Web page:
Yay, Eilonwy! I love Eilonwy (obviously), both the name and the character.  Lloyd Alexander has been one of my favortie authors since I was 10.  I tried to talk my husband into Eilonwy for our daughter, but he wanted a name from reality.  Sometimes I still wish I'd gotten away with it.  

January 29, 2015 11:06 PM

Ahh, Taissa. Such a lovely name. This morning I was thinking of the biome Taiga and whether anyone used that as a name, and I forgot about the name of a family friend (I'm Ukrainian-American) Taissa. I love short three syllable names -- Helena comes to mind.

January 29, 2015 11:12 PM

And yeah, I never knew what rampion was from the story. 

But I know mâché -- corn salad -- and it comes up early, when nothing else is growing. If the lady stole from someone's garden when everything else was still dead, the reaction almost makes sense!!! If I was down to eating kale and a beet or two and someone swiped my new greens... I guess I'm empathizing with villians.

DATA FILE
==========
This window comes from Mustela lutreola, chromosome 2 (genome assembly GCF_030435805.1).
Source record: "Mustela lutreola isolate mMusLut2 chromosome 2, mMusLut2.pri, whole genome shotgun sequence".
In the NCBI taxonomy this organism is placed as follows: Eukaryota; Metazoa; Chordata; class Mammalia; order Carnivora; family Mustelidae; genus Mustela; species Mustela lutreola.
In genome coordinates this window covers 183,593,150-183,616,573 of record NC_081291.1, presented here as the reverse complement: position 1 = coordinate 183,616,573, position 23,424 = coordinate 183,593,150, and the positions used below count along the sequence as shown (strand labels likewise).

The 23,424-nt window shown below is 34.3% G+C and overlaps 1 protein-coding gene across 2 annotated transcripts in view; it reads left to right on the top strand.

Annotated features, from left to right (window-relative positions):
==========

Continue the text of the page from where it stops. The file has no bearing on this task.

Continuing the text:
Maybe I've overlooked it but that would be a great post -- classic villian names and their growing popularity -- Maleficient et al.

April 10, 2015 3:16 PM

I love Bellatrix, Greer & Kinga (if I am pronouncing it right).  Call me crazy but I also like Rapunzel and think it's usable.  Zuzu makes me thinks of my daughters nick name XaXa which is so cute.

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May 20, 2017 12:33 AM

My husband and I have always loved Zuzu, but will probably chicken out and save it as a name for a dog.